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Time Box Atomic Clock – Everyday Life, One Inch, Everything Still Has – Science & Technology Daily



2018-12-14 02:02:11 Source: Science and Technology Daily


History of science

Time is one of the most important things in human life. Since ancient times in China there was a slogan "one inch time and one golden inch". The famous British physicist Hokkin's popular science book, Short Time History, is popular all over the world. The popular Chinese song "Where is Time?" Is also widely sung, which shows people's attention and attention to time. Not only does happiness play an important role in everyday life, but it also plays a crucial role in scientific research. The study of such heavenly bodies and even the movement of different objects of the earth can not be separated from the measurement of time. Therefore, Master of Modern Science Newton discussed and defined time in his contemporary book Mathematical Principles of Natural Philosophy. He believes that time is "absolute, real and mathematical," and that the "single stream" is "independent of any outside", but it can be felt and measured in the movement of an object.

In fact, the measurement time after the movement of objects is a long history both at home and abroad. After the people were using timing methods at the end of the 1940s, such as solar arches, leaks, sandwiches, pendulums, quartz oscillations, etc., American scientists invented the method of time detection, measuring the transition between the energy level of the nuclear power plant. He then went into the so-called "Atomic Clock Era".

Atomic Clock is a method for measuring the transition frequency between a stable atomic level. After improvement, this time method is much more precise and stable than the previous astronomical clock and quartz impact clock. Therefore, in 1967, the International Conference on Weights and Measures decided to use atomic clocks to determine the basic unit time, which is 9192,631,770 radiation cycles corresponding to the transition between two transition levels of the only basic stable isotope -133 atom. Time is 1 second. On the other hand, since the end of the 20th century, on the one hand, strictly regulating the use of atomic clocks, technological improvements such as laser cooling and atomic capture, as well as sophisticated laser spectroscopy technology have had a larger atomic clock. To improve. This precision timing device makes timing more uniform and precise, as well as great convenience for scientific and technological research, modern production activities and people's daily lives.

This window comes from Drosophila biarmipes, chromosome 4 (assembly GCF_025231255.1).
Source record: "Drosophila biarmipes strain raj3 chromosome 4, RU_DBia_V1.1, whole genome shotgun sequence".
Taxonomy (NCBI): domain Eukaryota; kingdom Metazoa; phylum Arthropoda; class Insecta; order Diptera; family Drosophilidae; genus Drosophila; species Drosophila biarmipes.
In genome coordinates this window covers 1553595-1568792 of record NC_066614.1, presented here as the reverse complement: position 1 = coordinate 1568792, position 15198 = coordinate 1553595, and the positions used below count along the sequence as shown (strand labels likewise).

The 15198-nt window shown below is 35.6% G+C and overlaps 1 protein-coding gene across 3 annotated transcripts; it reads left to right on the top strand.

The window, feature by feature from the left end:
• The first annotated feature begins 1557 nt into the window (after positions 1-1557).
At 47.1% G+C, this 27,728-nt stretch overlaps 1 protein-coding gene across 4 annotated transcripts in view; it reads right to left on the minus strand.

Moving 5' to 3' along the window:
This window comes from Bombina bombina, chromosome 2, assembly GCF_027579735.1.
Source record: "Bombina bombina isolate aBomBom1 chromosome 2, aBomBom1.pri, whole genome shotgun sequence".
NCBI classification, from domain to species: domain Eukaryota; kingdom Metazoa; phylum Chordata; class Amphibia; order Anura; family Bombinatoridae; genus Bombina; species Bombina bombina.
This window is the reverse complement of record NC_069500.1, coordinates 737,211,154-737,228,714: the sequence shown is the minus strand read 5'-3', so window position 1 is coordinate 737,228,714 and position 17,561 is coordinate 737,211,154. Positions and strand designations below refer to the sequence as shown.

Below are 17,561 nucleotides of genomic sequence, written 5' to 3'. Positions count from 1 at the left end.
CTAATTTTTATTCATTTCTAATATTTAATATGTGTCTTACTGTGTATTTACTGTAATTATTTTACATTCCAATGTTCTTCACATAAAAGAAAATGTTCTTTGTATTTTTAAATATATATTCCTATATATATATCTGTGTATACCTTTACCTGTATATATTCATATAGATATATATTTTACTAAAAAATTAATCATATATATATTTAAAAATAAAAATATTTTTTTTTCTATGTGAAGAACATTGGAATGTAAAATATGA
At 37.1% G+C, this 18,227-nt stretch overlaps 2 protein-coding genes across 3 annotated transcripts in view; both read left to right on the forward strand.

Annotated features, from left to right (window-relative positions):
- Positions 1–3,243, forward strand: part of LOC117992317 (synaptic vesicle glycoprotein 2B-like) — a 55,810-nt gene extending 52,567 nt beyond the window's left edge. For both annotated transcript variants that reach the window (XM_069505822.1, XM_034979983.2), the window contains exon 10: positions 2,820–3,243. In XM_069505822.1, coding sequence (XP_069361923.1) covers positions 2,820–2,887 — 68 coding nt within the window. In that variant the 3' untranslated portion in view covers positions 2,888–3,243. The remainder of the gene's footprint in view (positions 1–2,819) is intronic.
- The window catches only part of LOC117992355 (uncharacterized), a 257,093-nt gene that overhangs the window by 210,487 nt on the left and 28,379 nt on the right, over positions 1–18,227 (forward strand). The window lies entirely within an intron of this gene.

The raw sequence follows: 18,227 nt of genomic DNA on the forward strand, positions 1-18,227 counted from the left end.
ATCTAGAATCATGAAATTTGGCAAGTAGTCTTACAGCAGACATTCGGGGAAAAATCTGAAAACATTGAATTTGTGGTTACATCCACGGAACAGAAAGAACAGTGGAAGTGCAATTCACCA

In the 21st century, scientists not only continued to work on the accuracy of atomic clocks, but also worked hard to minimize atomic clock and save energy, allowing new generation atomic clocks to reach the chip's leverage, and the required energy is greatly reduced, thereby stabilizing. Once again, gender and precision aspects are greatly optimized and implemented at the commercialization stage.

At the moment, the atomic clock has become diverse with respect to the working substances and is no longer just a strontium element, but also lead, hydrogen, antimony, bat, antimony, and the like. The operating mode is divided into different modes, such as optical atomic clocks and quantum atomic clocks. The atomic clock has even broken through simple atomic boundaries and has begun moving towards the measurement of the kernel and individual ion properties. In this respect, it seems that the atomic clock is not able to fully cover its connotation, which is possibly referred to as a "particle clock," is more appropriate. A particularly important development is that modern atomic watches are not only used as an accurate time device, but also a new type of detector that allows scientists to explore the wider range of space objects and even topography.



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